Napier & Rollin’s attorneys focus primarily on representing both men and women in all types of divorce cases. Our divorce attorneys have the skill and wisdom to navigate the most complicated and unusual issues which may arise within the context of a dissolution of marriage proceeding.
Like all family law proceedings, divorce cases are governed by distinct procedural rules and attorneys are expected to obey additional guidelines of professional conduct called the “Bounds of Advocacy.” The very first guideline of the Bounds of Advocacy is that an “attorney should strive to lower the emotional level of family disputes by treating counsel and the parties with respect.” Napier & Rollin believes that this approach is also more likely to lead to a favorable outcome for its client. However, operating with professionalism and courtesy to others does not mean ignoring misconduct or giving up valuable rights without getting fair value in return. Napier & Rollin is always capable and willing to enforce its clients’ rights by aggressively pursuing the truth and a just outcome though necessary litigation.
Grounds for Divorce
Florida is a no-fault divorce state. The only basis you need for a divorce is that your marriage is irretrievably broken. As long as one of the parties has been a resident of the State of Florida for more than six months prior to the date the petition is filed, the Court has jurisdiction to dissolve the marriage. Except in rare circumstances where one party has never been a resident of the State of Florida, the Court also generally has the ability to divide assets, apportion liabilities, and award spousal support or alimony where appropriate.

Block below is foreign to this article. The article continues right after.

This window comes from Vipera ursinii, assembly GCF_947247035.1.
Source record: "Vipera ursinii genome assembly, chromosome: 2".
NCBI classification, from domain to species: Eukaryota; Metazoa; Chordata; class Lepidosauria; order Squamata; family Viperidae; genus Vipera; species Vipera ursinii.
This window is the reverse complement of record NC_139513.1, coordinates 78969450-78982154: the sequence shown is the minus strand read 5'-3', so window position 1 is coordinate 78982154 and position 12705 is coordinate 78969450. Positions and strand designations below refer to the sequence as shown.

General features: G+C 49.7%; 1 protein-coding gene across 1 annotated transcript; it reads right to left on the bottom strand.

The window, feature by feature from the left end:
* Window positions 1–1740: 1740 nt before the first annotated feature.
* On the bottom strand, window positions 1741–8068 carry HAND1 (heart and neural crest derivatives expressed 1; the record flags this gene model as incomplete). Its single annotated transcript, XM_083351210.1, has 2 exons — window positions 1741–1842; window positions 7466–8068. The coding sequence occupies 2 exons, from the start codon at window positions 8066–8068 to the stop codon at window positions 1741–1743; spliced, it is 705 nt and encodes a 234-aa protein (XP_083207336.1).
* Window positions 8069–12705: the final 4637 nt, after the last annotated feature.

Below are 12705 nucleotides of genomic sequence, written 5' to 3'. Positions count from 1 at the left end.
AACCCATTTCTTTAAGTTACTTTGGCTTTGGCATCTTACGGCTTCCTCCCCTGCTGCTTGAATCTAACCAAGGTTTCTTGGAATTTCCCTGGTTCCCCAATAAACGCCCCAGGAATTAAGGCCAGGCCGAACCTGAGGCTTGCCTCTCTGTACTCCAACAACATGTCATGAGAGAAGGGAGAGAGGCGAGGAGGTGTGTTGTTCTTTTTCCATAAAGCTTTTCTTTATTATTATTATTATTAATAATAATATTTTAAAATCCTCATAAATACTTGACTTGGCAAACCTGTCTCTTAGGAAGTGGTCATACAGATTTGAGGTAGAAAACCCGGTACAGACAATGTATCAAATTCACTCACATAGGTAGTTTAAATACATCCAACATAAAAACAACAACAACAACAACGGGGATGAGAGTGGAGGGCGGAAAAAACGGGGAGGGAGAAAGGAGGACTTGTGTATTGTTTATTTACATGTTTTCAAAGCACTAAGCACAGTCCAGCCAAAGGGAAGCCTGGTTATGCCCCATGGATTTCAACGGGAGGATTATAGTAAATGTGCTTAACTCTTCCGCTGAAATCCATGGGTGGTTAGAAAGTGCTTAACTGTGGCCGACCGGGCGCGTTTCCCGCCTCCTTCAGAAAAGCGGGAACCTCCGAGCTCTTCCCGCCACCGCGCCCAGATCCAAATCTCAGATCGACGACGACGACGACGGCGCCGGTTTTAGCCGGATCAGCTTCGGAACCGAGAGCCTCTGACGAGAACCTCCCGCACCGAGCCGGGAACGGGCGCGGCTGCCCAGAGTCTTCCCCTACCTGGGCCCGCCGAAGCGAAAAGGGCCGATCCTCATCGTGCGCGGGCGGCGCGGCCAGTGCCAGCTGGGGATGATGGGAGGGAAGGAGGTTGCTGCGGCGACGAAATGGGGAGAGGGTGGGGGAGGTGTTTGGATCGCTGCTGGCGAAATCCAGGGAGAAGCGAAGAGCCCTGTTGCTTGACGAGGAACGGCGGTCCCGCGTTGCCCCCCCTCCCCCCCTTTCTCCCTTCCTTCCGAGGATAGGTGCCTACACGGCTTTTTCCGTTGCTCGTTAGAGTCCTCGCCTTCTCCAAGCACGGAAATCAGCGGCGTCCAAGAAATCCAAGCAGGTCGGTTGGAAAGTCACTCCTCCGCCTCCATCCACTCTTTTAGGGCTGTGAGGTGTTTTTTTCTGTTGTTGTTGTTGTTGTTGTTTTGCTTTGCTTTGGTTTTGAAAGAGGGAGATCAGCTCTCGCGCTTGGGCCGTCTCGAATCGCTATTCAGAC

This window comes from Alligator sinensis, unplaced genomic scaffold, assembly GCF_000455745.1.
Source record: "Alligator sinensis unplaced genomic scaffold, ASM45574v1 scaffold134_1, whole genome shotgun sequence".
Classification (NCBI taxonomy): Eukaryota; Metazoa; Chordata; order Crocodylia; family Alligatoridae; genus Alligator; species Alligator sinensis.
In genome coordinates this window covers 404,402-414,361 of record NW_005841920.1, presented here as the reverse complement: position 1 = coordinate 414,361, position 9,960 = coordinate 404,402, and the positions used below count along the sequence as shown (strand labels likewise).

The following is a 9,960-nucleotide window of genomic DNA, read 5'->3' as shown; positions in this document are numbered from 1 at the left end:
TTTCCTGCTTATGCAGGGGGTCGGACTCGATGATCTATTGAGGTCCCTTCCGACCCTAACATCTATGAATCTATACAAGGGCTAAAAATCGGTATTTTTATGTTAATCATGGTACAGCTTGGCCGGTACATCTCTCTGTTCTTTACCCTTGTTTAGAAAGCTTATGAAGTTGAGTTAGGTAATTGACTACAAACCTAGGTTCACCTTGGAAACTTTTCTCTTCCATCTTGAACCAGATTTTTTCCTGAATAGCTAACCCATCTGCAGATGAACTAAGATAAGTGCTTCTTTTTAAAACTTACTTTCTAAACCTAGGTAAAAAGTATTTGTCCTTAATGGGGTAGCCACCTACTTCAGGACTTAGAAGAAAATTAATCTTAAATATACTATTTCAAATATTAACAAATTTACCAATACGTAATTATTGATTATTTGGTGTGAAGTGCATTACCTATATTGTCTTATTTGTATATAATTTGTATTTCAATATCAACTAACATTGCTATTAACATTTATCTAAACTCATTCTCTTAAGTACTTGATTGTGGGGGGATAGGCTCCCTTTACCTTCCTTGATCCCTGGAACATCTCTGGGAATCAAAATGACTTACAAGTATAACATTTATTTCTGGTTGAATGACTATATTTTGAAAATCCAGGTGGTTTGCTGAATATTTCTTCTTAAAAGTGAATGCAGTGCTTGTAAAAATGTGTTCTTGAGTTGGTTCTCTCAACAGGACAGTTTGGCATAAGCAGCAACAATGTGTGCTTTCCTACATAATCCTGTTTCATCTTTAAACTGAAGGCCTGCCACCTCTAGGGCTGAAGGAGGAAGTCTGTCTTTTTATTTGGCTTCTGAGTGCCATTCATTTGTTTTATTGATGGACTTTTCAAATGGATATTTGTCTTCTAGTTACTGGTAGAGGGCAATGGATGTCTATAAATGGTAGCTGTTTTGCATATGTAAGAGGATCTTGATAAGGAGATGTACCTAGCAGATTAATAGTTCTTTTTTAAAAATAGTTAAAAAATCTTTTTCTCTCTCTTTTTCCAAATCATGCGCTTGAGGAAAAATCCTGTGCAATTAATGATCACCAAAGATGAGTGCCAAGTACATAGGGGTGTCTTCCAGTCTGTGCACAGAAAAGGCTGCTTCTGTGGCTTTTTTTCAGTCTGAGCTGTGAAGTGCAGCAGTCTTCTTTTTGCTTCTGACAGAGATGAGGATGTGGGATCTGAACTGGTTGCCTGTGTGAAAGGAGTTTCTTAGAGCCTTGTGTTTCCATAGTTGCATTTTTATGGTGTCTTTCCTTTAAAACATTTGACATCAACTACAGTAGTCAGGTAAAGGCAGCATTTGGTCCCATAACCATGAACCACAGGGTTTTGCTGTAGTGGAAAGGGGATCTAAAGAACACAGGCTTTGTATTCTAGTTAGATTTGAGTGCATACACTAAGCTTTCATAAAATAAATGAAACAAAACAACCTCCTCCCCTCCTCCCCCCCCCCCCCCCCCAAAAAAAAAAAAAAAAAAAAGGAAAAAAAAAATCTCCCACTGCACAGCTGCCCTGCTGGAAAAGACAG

Florida law presumes that an equal division of all of the assets and liabilities acquired during the marriage, with a few exceptions such as inheritance assets, should be divided equally between the parties. Where an equal division would be unfair for any number of reasons, a case can be made to divide all or certain assets unequally. It is important to accurately identify and value all assets and liabilities in order to ensure that both parties receive fair value.
If the parties to a divorce have children in common, the Court may establish a “parenting plan” that sets forth all of the parties’ rights to make major decisions, where the children will live, and which parent must pay child support. Florida does not choose the “primary parent” anymore. Instead, absent special circumstances both parents are awarded “shared parental responsibility” and both parents are expected to share in the joys and burdens of parenting to the best of their ability and without any favoritism to the mother or father. In practice, both parties should be prepared to balance their equal rights as parents with the practical realities which impact their children and their ability to contribute to parenting tasks.
Parental Child Abduction
Parental child abduction is one of the most heartbreaking things for parents and family law attorneys to confront. There are preventative and remedial measures available under both State and Federal law to address parental child abduction. The Parental Kidnapping and Protection Act (PKPA) was adopted by the United States and is often applicable in Florida’s State Courts. Under Florida law, the Court can sometimes require that a parent surrender a passport or post a bond before taking a child out of the country. When a child is wrongfully withheld or abducted in the State of Florida, it may be possible to obtain a “child pick-up order” which directs law enforcement to pick-up a child and place that child with its rightful parent or guardian. This can sometimes be done without first notifying the person wrongfully withholding the child.